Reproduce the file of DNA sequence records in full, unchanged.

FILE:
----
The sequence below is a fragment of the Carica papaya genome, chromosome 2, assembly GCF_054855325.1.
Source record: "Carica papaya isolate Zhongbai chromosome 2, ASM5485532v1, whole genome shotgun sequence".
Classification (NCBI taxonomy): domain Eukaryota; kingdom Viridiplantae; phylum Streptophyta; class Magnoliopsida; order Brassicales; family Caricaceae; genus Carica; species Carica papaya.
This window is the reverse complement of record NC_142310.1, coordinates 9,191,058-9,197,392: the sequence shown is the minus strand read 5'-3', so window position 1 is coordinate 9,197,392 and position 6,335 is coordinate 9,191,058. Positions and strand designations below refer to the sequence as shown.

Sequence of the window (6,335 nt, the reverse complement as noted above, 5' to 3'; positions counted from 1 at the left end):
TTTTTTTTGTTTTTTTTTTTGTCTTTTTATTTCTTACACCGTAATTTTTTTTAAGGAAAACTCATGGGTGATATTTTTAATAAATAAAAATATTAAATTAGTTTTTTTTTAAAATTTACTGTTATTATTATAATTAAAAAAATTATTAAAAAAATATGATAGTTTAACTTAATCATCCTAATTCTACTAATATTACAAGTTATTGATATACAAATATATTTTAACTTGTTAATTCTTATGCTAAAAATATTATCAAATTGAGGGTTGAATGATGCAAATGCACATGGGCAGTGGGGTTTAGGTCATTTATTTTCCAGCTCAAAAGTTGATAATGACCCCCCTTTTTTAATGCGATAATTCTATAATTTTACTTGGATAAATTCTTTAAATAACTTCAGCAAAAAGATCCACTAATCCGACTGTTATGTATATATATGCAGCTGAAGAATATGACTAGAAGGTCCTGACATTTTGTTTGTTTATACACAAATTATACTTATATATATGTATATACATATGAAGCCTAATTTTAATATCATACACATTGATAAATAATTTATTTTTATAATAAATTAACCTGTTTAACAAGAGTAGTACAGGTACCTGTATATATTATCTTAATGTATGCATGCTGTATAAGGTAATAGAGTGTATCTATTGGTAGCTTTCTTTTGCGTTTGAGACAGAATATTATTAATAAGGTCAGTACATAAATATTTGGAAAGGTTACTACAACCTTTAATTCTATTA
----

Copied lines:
The sequence below is a fragment of the Carica papaya genome, chromosome 2, assembly GCF_054855325.1.
Source record: "Carica papaya isolate Zhongbai chromosome 2, ASM5485532v1, whole genome shotgun sequence".
Classification (NCBI taxonomy): domain Eukaryota; kingdom Viridiplantae; phylum Streptophyta; class Magnoliopsida; order Brassicales; family Caricaceae; genus Carica; species Carica papaya.
This window is the reverse complement of record NC_142310.1, coordinates 9,191,058-9,197,392: the sequence shown is the minus strand read 5'-3', so window position 1 is coordinate 9,197,392 and position 6,335 is coordinate 9,191,058. Positions and strand designations below refer to the sequence as shown.

Sequence of the window (6,335 nt, the reverse complement as noted above, 5' to 3'; positions counted from 1 at the left end):
TTTTTTTTGTTTTTTTTTTTGTCTTTTTATTTCTTACACCGTAATTTTTTTTAAGGAAAACTCATGGGTGATATTTTTAATAAATAAAAATATTAAATTAGTTTTTTTTTAAAATTTACTGTTATTATTATAATTAAAAAAATTATTAAAAAAATATGATAGTTTAACTTAATCATCCTAATTCTACTAATATTACAAGTTATTGATATACAAATATATTTTAACTTGTTAATTCTTATGCTAAAAATATTATCAAATTGAGGGTTGAATGATGCAAATGCACATGGGCAGTGGGGTTTAGGTCATTTATTTTCCAGCTCAAAAGTTGATAATGACCCCCCTTTTTTAATGCGATAATTCTATAATTTTACTTGGATAAATTCTTTAAATAACTTCAGCAAAAAGATCCACTAATCCGACTGTTATGTATATATATGCAGCTGAAGAATATGACTAGAAGGTCCTGACATTTTGTTTGTTTATACACAAATTATACTTATATATATGTATATACATATGAAGCCTAATTTTAATATCATACACATTGATAAATAATTTATTTTTATAATAAATTAACCTGTTTAACAAGAGTAGTACAGGTACCTGTATATATTATCTTAATGTATGCATGCTGTATAAGGTAATAGAGTGTATCTATTGGTAGCTTTCTTTTGCGTTTGAGACAGAATATTATTAATAAGGTCAGTACATAAATATTTGGAAAGGTTACTACAACCTTTAATTCTATTA